Held up at Gunpoint

The other day as I got of the train nearby our home, hands in my pockets, I rounded the corner and walked right into a standoff.

Two boys, around 7 years old, approached with bandana’s covering their mouths, and hands at their sides.  They were too fast for me, and drew their guns out of their holsters, and blasted me.  The smell of gunpowder was on the air as the midday sun shone down on all of us.

I had no chance.  The children during the Fasnet celebrations had got me.  The boys laughed and laughed, as their cap guns clacked away.  No horses to ride off on, but I was left alone and I soon heard in the distance the next unsuspecting victim being shot to smithereens.

I can’t remember the last time I saw a child’s toy cap gun in a store, but they flood the shelves at the department stores and village toy shops.  Costumes for young and old are for sale, and so begins the regional celebrations.  While Shrove Tuesday is a few days away still, the spirit of Mardi Gras is alive and well in some shape and form here in Freiburg.  Children take over their schools, groups of children raid the village and city halls.  The Roman Catholic priest wasn’t able to attend a recent meeting as he was detained by the children in his congregation as fun and havoc rules for a short time every year.


Each village has a particular style of clothing, and costume.  Some are expensive carved wooden masks depicting witches, or furred animals. The suits are old pieces of stitched on cloth,  pottery shards, or tiles. The partying can shut down offices, trains and trams as parades, and mockery take hold.  The spirit of carnival lasts for about a week, and then there is another celebration in Basel, Switzerland with its own customs and traditions.  And then there is the Alemannisch Fastnacht which offers another set of customs.  Some photos of the costumes can be found at the Black Forest Tourism Office.

I couldn’t possibly go into details about the richness of the various traditions, as many of the villages, groups and people have their own stories to tell.  It is however, an exciting time, full of fun, tradition and celebration.  There’s always a surprise waiting around the corner.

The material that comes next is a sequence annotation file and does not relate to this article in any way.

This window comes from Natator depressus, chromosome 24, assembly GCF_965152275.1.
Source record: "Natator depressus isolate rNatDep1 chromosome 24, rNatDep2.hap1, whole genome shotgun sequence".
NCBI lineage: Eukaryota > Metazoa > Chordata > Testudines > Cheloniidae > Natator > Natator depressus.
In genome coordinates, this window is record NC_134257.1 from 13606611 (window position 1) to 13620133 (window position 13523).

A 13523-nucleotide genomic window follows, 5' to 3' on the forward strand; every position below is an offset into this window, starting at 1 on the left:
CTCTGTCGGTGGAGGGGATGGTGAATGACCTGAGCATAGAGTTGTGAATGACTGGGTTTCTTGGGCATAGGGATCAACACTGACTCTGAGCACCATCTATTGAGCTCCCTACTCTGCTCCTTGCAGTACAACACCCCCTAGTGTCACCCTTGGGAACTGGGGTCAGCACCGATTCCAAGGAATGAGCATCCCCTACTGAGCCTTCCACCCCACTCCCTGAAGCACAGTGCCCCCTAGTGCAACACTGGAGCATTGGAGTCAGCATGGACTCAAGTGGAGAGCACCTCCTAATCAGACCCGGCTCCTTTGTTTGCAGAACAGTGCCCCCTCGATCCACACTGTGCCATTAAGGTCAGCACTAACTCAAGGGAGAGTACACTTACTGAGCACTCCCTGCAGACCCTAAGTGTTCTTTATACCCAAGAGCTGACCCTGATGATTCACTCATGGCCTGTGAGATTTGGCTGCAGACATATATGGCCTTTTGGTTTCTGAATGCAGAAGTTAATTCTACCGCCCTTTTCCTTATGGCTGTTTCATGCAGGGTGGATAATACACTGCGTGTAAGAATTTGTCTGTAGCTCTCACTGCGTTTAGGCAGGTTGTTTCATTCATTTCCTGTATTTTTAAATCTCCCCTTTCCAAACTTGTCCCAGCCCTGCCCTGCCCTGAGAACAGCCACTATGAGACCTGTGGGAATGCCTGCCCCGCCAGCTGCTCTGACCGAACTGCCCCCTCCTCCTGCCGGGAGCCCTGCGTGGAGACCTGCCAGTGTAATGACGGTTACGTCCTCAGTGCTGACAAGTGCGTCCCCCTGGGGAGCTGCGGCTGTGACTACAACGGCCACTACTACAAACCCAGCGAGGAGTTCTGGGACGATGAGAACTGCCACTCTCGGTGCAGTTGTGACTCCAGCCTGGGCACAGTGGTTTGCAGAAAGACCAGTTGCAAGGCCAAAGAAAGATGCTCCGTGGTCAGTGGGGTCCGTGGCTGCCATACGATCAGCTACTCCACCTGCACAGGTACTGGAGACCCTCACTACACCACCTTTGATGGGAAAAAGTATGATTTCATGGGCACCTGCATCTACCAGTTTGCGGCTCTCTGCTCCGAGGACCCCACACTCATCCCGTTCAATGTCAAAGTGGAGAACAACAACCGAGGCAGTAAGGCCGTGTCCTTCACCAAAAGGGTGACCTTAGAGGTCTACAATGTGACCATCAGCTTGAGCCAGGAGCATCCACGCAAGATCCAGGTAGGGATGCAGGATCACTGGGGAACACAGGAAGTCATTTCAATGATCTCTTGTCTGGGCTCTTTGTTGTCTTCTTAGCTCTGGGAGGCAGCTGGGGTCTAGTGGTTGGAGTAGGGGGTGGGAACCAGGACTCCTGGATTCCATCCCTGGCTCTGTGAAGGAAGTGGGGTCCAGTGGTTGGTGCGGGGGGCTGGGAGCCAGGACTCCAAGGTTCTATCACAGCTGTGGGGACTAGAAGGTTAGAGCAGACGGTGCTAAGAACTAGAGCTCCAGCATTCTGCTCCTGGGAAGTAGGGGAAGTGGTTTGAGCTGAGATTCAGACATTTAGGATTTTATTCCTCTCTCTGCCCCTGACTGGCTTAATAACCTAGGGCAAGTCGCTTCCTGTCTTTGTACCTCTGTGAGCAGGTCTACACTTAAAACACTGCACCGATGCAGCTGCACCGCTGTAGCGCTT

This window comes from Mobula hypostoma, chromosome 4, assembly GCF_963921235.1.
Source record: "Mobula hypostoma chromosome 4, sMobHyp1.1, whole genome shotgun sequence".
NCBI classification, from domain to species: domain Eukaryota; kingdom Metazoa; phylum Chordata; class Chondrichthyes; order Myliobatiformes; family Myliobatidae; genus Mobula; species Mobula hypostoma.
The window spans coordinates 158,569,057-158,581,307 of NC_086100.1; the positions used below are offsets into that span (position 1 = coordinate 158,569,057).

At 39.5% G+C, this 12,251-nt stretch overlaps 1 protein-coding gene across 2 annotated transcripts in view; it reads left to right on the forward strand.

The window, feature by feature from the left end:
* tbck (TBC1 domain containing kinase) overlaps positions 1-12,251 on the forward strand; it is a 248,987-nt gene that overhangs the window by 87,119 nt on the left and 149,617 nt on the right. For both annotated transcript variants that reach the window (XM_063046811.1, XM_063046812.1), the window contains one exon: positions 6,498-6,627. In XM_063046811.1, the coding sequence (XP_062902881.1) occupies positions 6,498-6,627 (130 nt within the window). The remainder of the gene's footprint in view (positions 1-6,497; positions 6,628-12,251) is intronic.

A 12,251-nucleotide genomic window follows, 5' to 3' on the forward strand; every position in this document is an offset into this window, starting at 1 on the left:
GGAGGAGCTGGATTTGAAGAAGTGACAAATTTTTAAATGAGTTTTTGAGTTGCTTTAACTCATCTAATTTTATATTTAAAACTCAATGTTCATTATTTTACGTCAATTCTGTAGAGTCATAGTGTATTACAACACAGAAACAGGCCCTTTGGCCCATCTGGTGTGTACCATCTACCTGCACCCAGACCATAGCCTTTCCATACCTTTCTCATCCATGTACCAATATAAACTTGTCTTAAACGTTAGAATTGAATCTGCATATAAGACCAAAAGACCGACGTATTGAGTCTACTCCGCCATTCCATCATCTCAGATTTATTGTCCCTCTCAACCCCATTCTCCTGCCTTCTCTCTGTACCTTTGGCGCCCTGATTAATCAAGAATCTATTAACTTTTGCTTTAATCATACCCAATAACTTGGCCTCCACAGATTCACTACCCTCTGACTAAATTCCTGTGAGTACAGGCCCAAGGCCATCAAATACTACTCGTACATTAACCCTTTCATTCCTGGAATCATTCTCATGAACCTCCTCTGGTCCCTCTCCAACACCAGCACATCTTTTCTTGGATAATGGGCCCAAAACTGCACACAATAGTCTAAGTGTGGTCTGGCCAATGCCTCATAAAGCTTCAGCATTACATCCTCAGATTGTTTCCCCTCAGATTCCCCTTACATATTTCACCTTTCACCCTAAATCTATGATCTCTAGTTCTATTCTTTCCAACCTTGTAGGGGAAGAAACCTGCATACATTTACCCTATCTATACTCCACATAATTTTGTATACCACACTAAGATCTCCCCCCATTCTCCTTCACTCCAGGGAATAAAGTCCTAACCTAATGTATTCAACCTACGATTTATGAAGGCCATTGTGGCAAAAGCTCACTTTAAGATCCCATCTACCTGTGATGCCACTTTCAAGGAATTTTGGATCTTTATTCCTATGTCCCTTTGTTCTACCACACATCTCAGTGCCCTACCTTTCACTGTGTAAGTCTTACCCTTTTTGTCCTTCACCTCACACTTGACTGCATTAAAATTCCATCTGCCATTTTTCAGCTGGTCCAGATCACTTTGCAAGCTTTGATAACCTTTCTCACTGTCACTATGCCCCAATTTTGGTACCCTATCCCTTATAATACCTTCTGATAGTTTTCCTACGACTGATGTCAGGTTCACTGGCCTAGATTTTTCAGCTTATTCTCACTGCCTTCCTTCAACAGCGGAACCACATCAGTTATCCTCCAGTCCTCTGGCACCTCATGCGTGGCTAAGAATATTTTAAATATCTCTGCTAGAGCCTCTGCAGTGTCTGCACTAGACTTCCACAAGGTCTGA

When Life Gives You Lemons

I’m not sure if there is an equivalent statement in German, but when life gives you lemons – make lemonade.

Now before you think that something bad has happened, I can set your mind at ease by saying that the exact opposite is true.  This morning we went to the church to help set up toys for the children who come with their mothers from the refugee area.  The church puts on a weekly activity for the women and their children which I think benefits everyone.  Feeling sensitive to being the only male around I headed out into town in search of an outfit for one of our daughters who, along with her classmates, will be in a Fastnach parade.  “What is Fastnach?”, you say.  Well, good question.  It seems that in each area it can be celebrated in different ways, with days of parades and candy being given out to children.  Everyone gets dressed up, much like a North American Halloween.

While looking for a very specific costume (that looks like old fashioned pyjamas) for said daughter a small group of people came up to me in the centre of the Munsterplatz and said (in German and some English) that they were music students from Italy on a special class. As part of their sightseeing they were given some strange tasks to interact with the locals.  One student held out a lemon and asked if I would trade something of mine for the lemon, but that it couldn’t be cash.  The goal was to see which group got the most expensive object in exchange.  So what did I give them? I had a German stamp in my wallet worth 0,45 Euro.  In our exchange I found out that the students spoke more English than German, and in some cases, they were native English speakers studying in Italy.  So for a lemon that cost me 45 cents I also gave them out some of my business cards and told them about the Anglican Church in Freiburg.  The students are here for only a short time, but they do stay over the weekend, so maybe I shall see them in church on Sunday.

So next time when someone gives you a lemon, make lemonade…and invite them to church.